Modifying 12 risk factors over a lifetime could delay or prevent 40% of dementia cases, according to an updated report by the Lancet Commission on dementia prevention, intervention and care presented at the Alzheimer's Association International Conference (AAIC 2020).
Twenty-eight world-leading dementia experts added three new risk factors in the new report -- excessive alcohol intake and head injury in mid-life and air pollution in later life. These are in addition to nine factors previously identified by the commission in 2017: less education early in life; mid-life hearing loss, hypertension and obesity; and smoking, depression, social isolation, physical inactivity and diabetes later in life (65 and up).
"We are learning that tactics to avoid dementia begin early and continue throughout life, so it's never too early or too late to take action," says commission member and AAIC presenter Lon Schneider, MD, co-director of the USC Alzheimer Disease Research Center's clinical core and professor of psychiatry and the behavioral sciences and neurology at the Keck School of Medicine of USC.
Dementia affects some 50 million people globally, a number that is expected to more than triple by 2050, particularly in low- and middle-income countries where approximately two-thirds of people with dementia live, according to the report. Women are also more likely to develop dementia than men.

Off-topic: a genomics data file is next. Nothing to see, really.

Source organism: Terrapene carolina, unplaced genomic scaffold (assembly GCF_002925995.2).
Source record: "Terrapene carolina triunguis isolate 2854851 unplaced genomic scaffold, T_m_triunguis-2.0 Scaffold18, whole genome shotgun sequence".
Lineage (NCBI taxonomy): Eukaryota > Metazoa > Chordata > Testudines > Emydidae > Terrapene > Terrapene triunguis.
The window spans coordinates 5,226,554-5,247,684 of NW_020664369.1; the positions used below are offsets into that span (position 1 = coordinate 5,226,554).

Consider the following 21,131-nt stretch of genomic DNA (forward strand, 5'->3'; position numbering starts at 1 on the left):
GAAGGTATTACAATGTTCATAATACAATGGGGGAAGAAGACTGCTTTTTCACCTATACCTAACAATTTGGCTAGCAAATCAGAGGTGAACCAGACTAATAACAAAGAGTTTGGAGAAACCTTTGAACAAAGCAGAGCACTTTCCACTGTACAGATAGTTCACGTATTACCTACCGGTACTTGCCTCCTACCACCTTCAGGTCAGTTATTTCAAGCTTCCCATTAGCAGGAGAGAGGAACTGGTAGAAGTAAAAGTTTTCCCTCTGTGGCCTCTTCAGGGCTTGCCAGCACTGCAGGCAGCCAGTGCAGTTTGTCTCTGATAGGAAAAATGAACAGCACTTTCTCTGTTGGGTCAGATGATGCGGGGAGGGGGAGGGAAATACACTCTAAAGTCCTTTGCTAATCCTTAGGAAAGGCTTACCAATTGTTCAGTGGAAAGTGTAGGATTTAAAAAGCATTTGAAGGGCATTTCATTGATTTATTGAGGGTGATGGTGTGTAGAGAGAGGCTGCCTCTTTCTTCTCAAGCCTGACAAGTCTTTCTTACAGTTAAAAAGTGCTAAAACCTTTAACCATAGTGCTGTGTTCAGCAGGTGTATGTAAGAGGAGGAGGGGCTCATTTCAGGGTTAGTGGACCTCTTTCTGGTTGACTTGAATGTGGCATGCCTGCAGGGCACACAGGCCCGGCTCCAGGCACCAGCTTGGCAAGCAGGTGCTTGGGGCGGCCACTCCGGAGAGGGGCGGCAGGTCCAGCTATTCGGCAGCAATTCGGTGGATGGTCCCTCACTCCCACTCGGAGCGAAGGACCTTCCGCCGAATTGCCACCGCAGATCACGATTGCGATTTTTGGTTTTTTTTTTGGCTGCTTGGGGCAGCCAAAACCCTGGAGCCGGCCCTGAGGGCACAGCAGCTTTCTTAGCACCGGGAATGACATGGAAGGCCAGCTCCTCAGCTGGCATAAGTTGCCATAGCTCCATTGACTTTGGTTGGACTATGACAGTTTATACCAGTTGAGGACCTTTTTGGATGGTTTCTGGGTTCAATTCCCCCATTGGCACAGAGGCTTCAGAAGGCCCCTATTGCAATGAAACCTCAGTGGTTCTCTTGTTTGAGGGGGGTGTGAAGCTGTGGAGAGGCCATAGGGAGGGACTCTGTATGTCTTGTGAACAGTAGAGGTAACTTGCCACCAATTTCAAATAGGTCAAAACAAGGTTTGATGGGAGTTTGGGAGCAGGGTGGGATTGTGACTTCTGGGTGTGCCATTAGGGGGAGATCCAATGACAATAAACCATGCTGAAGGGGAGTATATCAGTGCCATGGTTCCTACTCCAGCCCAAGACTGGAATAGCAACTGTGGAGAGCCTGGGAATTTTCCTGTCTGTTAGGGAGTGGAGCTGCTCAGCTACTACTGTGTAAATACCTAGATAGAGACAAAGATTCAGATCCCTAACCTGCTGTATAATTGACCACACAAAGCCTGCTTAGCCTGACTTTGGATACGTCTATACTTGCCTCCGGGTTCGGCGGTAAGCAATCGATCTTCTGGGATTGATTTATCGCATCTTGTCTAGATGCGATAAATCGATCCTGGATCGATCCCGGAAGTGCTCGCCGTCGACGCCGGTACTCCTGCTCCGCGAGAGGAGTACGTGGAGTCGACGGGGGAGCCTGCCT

However, in certain countries, such as the United States, England and France, the proportion of older people with dementia has fallen, probably in part due to lifestyle changes, demonstrating the possibility of reducing dementia through preventative measures, Schneider says.
Schneider and commission members recommend that policymakers and individuals adopt the following interventions:
The report also advocates for holistic, individualized and evidenced-based care for patients with dementia, who typically have more hospitalizations for conditions that are potentially manageable at home and are at greater risk for COVID-19. In addition, it recommends providing interventions for family caregivers who are at risk for depression and anxiety.
The commission members conducted a thorough investigation of all the best evidence in the field, including systematic literature reviews, meta-analyses and individual studies, to reach their conclusions.
Materials provided by University of Southern California - Health Sciences. Note: Content may be edited for style and length.
Cite This Page: